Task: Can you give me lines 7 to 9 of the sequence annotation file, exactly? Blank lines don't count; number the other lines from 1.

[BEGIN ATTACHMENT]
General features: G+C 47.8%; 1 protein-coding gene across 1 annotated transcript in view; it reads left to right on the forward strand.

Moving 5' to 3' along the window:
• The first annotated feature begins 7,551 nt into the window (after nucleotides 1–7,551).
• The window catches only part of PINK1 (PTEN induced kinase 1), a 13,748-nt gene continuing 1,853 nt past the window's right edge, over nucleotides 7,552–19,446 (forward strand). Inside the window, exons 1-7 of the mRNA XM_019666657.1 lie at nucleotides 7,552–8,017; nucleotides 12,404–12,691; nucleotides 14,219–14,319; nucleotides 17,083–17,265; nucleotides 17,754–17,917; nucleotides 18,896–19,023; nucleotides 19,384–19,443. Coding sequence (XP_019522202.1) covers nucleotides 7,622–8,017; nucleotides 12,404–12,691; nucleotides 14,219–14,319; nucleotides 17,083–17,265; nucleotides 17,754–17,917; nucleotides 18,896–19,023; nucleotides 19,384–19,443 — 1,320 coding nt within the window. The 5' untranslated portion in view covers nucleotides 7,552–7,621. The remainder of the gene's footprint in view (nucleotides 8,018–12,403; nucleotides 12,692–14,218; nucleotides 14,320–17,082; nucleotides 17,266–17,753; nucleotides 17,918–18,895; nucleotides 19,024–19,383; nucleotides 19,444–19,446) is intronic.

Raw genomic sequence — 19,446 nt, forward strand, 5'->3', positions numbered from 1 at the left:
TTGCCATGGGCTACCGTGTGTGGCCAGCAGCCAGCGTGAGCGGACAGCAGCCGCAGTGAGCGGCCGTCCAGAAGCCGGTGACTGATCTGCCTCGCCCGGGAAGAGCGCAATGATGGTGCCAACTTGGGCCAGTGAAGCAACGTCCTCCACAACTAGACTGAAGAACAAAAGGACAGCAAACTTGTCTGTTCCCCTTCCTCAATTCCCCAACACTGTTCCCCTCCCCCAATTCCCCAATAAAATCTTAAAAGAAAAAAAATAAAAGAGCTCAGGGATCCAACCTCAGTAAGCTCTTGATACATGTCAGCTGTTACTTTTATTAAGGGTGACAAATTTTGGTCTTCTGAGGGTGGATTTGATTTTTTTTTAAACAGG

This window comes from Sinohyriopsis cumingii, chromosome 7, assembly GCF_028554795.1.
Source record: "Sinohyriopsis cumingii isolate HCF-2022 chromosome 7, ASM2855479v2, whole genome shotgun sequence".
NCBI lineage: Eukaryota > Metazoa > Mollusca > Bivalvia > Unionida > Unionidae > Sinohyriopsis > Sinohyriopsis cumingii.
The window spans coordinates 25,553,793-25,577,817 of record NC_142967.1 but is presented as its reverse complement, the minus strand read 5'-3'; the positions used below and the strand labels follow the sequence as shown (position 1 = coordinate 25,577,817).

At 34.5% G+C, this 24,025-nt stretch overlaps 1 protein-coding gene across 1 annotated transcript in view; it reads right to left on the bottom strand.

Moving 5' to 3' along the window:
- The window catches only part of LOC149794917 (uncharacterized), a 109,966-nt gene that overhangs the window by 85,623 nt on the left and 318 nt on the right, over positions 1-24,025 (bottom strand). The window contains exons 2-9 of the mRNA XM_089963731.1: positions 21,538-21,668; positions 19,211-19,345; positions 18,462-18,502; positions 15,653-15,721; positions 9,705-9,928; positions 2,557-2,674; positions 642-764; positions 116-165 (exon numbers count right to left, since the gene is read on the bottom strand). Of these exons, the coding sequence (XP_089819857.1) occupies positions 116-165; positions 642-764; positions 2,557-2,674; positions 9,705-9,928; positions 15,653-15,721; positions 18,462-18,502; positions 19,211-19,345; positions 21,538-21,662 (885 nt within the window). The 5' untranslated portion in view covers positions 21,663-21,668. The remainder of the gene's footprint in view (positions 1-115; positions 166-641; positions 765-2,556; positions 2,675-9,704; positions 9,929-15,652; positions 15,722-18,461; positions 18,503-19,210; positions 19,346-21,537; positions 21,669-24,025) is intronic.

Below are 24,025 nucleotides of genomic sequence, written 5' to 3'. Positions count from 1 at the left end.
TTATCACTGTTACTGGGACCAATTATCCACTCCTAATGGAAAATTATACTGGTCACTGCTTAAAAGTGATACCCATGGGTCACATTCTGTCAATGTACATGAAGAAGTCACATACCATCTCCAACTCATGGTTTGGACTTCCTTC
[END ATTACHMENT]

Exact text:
This window comes from Sinohyriopsis cumingii, chromosome 7, assembly GCF_028554795.1.
Source record: "Sinohyriopsis cumingii isolate HCF-2022 chromosome 7, ASM2855479v2, whole genome shotgun sequence".
NCBI lineage: Eukaryota > Metazoa > Mollusca > Bivalvia > Unionida > Unionidae > Sinohyriopsis > Sinohyriopsis cumingii.